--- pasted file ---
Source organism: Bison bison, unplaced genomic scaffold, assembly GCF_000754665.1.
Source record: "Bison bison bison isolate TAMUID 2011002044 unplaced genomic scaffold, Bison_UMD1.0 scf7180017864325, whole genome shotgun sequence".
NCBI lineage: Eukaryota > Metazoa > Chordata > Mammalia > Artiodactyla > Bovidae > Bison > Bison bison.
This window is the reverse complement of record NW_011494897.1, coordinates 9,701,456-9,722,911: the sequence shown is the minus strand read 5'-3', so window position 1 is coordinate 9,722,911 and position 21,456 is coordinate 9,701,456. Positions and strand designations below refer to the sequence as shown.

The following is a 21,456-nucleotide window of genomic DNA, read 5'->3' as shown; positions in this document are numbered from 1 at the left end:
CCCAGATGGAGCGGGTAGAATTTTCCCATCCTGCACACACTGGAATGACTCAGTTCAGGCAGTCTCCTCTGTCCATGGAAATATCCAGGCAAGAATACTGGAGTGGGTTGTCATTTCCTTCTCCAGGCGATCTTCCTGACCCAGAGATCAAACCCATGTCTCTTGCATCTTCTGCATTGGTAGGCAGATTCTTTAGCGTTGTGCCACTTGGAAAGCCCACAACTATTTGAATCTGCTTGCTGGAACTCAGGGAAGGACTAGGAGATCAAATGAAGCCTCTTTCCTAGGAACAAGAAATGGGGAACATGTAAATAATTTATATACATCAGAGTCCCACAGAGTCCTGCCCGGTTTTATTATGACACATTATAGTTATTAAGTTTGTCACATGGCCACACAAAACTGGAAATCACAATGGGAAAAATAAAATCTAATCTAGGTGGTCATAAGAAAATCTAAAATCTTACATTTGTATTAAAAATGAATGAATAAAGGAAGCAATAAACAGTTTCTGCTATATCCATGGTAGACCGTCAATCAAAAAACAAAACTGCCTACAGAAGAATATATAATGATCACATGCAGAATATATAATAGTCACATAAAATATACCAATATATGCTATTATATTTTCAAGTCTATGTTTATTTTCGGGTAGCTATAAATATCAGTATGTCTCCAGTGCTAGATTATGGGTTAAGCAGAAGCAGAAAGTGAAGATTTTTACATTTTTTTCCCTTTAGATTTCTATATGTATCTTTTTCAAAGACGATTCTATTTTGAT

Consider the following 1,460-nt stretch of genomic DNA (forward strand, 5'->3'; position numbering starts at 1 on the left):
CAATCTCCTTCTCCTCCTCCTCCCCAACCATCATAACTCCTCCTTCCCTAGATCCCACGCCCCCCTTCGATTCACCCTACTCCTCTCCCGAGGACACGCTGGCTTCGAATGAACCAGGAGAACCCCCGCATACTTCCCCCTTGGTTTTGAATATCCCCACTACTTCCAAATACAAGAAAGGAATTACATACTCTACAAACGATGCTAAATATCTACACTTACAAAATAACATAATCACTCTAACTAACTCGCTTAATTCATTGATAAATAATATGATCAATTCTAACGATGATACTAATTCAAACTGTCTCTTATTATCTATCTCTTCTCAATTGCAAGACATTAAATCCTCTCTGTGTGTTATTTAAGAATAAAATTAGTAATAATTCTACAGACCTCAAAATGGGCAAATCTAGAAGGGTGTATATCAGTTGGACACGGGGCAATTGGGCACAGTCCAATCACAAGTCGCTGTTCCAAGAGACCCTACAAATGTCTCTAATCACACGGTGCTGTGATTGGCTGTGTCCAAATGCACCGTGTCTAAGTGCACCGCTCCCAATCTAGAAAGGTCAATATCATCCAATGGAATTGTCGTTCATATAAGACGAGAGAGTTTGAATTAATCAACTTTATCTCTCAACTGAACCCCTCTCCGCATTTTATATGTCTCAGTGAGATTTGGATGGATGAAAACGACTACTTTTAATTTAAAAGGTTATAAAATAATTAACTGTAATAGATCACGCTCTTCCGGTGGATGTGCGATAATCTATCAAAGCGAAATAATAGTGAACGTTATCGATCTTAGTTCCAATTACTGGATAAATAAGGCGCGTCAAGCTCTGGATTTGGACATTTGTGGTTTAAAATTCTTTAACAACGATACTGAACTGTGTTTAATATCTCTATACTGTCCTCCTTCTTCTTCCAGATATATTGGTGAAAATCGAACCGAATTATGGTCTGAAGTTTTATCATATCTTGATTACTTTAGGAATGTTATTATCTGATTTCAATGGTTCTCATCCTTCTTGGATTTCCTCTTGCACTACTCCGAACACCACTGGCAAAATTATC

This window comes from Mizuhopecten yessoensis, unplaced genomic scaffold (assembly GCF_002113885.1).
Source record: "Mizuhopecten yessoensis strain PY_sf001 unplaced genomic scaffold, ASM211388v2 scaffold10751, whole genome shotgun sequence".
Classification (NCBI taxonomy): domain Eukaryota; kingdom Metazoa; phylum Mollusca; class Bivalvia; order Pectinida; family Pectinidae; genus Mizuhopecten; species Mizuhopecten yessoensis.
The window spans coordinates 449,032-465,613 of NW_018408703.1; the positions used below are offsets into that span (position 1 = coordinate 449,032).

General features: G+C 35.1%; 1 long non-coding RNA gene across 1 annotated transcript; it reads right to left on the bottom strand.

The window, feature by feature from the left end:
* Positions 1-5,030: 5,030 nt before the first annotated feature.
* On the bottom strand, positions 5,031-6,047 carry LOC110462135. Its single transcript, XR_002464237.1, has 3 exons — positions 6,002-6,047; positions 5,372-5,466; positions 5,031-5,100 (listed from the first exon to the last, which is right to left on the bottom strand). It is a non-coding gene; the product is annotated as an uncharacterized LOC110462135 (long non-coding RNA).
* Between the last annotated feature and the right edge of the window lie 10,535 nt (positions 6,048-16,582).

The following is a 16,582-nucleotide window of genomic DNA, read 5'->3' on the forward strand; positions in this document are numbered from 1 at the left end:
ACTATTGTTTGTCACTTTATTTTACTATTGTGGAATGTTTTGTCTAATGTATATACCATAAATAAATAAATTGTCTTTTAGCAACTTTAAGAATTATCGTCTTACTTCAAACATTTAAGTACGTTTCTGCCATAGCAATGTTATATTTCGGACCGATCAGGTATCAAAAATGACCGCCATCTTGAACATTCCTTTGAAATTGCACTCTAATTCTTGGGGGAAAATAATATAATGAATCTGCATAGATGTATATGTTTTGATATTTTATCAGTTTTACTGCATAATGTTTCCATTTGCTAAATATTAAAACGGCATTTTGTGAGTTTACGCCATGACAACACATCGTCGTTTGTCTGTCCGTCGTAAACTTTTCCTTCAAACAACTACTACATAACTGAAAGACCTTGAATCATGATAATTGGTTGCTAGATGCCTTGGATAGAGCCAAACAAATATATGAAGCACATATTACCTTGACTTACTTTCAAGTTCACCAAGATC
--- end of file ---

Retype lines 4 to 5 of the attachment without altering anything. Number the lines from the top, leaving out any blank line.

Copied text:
This window is the reverse complement of record NW_011494897.1, coordinates 9,701,456-9,722,911: the sequence shown is the minus strand read 5'-3', so window position 1 is coordinate 9,722,911 and position 21,456 is coordinate 9,701,456. Positions and strand designations below refer to the sequence as shown.

The following is a 21,456-nucleotide window of genomic DNA, read 5'->3' as shown; positions in this document are numbered from 1 at the left end: